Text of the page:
Lin is a 62-year-old crop farmer from Cambodia. He is married with three sons, one daughter, and eight grandchildren. He enjoys watching the news on TV. Lin developed a cataract in each eye two years ago, so the activities he enjoys, such as watching television, have become much more difficult for him. A cataract is the clouding of the eye's lens and causes blurred vision, tearing, and light sensitivity. Lin can't see clearly, do work well, or easily go outside on his own. Lin traveled three hours with his wife to reach Children's Surgical Centre where, for $225, he will undergo treatment. During a quick and highly effective operation his cloudy lenses will be removed and replaced with clear, artificial implants. Afterwards, Lin will be able to see everything clearly again. "I hope I can see clearly again so I can easily do any work on the farm," shares Lin.
"I want to be well and cancer free," shares Eunice, a 31-year-old woman from Kenya. In September 2015 doctors from our medical partner, African Mission Healthcare Foundation (AMHF), found that Eunice had a precancerous lesion in her cervix. They performed a biopsy procedure and it has been determined that if left untreated Eunice is at risk of developing cervical cancer. Eunice is a wife and mother of three children. She lives with her family in a single-roomed rental house in Kenya. Eunice sells fish while her husband works as a cook to support the family. Their family income is low and they are not able to meet the treatment cost. Eunice is in need of a total abdominal hysterectomy to remove her uterus and reduce her risk of cancer. $800 will fund Eunice's surgery, and a four-day hospital stay to ensure a proper recovery.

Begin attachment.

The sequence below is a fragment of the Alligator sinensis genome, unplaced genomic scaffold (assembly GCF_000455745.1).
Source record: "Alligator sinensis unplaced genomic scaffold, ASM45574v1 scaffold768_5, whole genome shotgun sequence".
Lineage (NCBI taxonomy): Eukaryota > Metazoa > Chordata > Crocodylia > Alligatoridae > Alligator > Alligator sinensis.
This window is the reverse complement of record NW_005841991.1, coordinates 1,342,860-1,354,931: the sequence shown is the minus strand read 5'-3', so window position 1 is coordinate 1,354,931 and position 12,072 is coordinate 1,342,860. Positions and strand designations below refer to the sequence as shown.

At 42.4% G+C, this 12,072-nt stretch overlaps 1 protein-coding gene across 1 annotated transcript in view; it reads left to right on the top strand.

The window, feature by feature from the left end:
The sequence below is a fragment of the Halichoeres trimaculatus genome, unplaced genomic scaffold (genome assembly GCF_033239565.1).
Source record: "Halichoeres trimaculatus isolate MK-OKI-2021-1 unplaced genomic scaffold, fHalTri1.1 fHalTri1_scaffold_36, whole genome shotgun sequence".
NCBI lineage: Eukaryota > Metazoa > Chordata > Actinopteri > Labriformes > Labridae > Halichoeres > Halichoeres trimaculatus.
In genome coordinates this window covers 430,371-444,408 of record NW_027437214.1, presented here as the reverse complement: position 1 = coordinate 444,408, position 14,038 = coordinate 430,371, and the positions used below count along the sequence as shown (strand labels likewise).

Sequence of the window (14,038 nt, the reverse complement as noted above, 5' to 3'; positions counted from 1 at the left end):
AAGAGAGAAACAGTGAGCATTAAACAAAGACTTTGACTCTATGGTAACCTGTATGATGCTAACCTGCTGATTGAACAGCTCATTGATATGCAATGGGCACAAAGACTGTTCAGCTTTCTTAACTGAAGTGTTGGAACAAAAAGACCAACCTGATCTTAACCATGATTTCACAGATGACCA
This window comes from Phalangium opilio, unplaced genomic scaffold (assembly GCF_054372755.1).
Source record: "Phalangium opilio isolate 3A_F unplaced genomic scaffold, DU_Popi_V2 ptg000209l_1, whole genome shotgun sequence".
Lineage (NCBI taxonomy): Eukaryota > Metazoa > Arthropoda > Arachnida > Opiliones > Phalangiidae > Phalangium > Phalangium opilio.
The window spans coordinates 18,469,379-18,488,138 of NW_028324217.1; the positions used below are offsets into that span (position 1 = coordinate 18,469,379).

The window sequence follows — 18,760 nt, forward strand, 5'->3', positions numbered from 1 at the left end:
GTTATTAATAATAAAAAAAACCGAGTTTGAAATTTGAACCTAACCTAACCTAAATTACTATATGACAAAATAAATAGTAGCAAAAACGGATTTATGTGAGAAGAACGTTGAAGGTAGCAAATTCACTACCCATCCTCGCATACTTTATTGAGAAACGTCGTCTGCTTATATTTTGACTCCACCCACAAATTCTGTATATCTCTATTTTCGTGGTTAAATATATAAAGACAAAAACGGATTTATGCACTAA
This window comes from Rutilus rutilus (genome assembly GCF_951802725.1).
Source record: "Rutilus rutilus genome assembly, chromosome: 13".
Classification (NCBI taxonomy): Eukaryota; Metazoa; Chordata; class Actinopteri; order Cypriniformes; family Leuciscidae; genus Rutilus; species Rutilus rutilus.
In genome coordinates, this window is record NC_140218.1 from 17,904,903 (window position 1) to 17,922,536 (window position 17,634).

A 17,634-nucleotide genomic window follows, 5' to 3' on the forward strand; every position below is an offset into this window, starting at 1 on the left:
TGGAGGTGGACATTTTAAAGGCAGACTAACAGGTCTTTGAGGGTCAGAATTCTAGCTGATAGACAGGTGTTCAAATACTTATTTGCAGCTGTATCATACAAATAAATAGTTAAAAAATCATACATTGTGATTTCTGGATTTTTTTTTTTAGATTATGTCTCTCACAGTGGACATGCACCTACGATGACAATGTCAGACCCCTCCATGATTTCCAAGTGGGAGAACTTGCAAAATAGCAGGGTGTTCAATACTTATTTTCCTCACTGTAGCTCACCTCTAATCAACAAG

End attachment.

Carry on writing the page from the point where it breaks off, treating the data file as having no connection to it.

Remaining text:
Catherine is a 24-year-old woman from Kenya. "Her mother separated from her father and thus has been raising Catherine and her siblings alone," reports our medical partner, African Mission Healthcare Foundation (AMHF). "Catherine dropped out of school after completing eight classes due to lack of school fees. She works as a house help to earn a living." "Catherine has been having hearing problems since she was a little girl of age five. She was not able to access hearing aids due to lack of funds," continues AMHF. "Catherine has difficulty communicating. She is not able to perceive sound well and often requires one to shout or repeat conversations. This affects her daily interactions with people. When Catherine came to the hospital for treatment, hearing aids were recommended, but Catherine is not able to meet the full cost." With $712, Catherine can receive the hearing aids necessary to improve her hearing capability. "If not assisted with the hearing aids, Catherine will have poor sound perception and will continue having poor communication and social interactions," explains AMHF. Catherine shares, “My wish is to get the hearing aids and be able to establish my own tailoring shop." Let's help make it possible!